Since his debut in 2002, he has been simultaneously working on three bodies of work Boathouse, Gardens and Empire. The exhibition Analysing Trapping Inspecting brings together a selection from these groups of images, each linked through the artist's referencing of historical photography and their subtle intervention of digital technologies
Analysing Trapping Inspecting
Union is pleased to announce the second London solo exhibition for the Canadian photographer Scott McFarland.
Since McFarland's debut in 2002, he has been simultaneously working on three bodies of work Boathouse, Gardens and Empire. The exhibition Analysing Trapping Inspecting brings together a selection from these groups of images, each linked through the artist's referencing of historical photography and their subtle intervention of digital technologies.
Exhibited here for the first time, a selection of images from Empire illustrates the famed botanical desert garden at the Huntington in San Marino, California. Developed in 1903 and named after the railroad and real estate developer Henry Edwards Huntington, the total desert garden is twelve acres making it one of the largest in the world. However, in contrast to the spatial expansiveness of deserts, the designed layouts and close arrangements of succulent plants produce an other worldly feeling which is all the more heightened by McFarland's tight framing and absolute focus between the foreground and background.
Resembling historical landscape paintings, sections of large affluent private properties in Vancouver with the owners and their maintenance staff present, form part of the series, Gardens. Like the constructive or additive process of creating and tending a garden the picture making techniques employed are reflected in the subject of the garden. Multiple negatives are used to build up the space over a period of time that appears seamless, however, is not a representation of a single moment.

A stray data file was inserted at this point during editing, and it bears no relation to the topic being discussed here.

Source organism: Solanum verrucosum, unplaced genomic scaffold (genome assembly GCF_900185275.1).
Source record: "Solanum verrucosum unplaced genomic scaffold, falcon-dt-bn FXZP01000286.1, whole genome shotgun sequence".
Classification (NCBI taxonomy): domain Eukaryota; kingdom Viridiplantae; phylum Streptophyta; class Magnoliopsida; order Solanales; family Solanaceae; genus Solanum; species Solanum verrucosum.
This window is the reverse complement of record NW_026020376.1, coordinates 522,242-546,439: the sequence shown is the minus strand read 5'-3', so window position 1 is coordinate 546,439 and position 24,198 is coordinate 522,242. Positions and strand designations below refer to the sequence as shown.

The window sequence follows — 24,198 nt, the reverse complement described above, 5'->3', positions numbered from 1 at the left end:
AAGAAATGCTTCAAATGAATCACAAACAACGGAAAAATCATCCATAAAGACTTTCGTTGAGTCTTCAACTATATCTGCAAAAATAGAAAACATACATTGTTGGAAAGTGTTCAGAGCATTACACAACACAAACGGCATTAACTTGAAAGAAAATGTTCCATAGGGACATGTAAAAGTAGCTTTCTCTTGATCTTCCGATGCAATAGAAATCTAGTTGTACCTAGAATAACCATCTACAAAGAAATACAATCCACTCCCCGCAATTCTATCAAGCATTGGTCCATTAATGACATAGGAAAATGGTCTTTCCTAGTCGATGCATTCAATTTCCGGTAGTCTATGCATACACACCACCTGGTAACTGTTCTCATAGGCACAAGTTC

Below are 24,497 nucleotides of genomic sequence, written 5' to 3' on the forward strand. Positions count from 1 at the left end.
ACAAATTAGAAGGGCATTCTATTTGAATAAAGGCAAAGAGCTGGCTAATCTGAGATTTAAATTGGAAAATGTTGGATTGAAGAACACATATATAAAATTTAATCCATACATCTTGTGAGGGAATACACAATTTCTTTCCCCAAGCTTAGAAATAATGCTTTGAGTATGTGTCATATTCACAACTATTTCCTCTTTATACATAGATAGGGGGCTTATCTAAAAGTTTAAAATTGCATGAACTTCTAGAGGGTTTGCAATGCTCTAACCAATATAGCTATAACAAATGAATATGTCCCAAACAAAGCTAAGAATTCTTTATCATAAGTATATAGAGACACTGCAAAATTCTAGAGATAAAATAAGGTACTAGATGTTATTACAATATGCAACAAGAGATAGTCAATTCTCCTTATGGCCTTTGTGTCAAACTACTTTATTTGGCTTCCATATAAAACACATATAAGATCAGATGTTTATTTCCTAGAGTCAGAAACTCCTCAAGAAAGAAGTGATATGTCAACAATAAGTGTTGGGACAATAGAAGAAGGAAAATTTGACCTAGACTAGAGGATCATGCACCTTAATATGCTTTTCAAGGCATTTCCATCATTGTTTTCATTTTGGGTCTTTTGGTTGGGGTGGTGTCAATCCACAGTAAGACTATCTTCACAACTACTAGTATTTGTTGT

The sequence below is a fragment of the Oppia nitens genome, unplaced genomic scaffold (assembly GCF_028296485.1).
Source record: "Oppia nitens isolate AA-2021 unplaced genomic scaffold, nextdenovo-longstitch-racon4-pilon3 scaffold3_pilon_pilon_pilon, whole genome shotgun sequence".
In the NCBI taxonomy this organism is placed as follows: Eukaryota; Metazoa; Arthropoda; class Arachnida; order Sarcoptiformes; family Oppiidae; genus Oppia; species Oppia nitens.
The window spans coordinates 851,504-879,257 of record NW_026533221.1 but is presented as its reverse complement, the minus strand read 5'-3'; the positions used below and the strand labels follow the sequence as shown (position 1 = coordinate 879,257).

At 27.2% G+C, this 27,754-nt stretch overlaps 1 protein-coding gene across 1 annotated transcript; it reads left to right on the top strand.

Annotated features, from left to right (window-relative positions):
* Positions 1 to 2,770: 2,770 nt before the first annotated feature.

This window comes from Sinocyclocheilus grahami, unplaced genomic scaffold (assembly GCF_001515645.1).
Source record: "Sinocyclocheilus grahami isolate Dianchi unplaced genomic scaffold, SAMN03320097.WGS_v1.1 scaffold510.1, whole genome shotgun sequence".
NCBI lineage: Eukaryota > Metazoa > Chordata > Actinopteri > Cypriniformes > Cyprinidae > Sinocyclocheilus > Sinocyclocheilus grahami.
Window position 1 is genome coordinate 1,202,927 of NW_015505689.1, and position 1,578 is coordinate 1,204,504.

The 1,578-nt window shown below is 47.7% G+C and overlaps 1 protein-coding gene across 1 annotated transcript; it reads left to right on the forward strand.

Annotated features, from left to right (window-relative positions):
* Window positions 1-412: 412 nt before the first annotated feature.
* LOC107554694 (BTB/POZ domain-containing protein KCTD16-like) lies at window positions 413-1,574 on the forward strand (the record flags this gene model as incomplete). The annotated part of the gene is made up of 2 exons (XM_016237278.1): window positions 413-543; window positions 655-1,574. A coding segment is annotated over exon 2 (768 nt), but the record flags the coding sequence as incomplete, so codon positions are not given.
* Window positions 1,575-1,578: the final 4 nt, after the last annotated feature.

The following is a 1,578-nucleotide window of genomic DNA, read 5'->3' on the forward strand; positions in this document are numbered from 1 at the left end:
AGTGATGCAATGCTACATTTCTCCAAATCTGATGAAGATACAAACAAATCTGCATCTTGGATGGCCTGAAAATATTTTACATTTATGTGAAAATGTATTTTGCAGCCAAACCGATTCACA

Boathouse, a group of eight images made on the same property as a previous body of work Cabin, depicts a space left unattended since the Seventies. With evidence of abandonment, and remnants of fishing props visible, McFarland developed this series as a response to the experience of the location and attempted to convey the macabre mood that he felt upon discovering the site. As with the Garden works, traditional and modernist themes dictate the composition of the interior images such as the interpretation of the abstract figure in the image titled Bench.
Within each group of images, McFarland uses contemporary digital processes that enable a perfect and precise picture, transforming seemingly traditional photographs into hyper real pictures with narratives that evoke the original mood and experience of the space by the artist. To complete the narrative of McFarland's subjects, the panoramic image Orchard View, which is one of the largest works in the show, presents a garden property in decline, neatly suggesting that all things eventually surrender to entropy.
Scott McFarland was born in 1975. Lives and works in Vancouver. Recent exhibitions include Everything's Gone Green, Photography and the Garden, The National Museum of Photography, Film and Television, Bradford. Forthcoming shows include The Space of Making, Neue Berliner Kunstverein.
Private view 18/01/05 6-9pm
UNION, 57 EWER STREET, LONDON SE1 0NR
monday-friday 10 am - 6 pm, Saturday 12-5 pm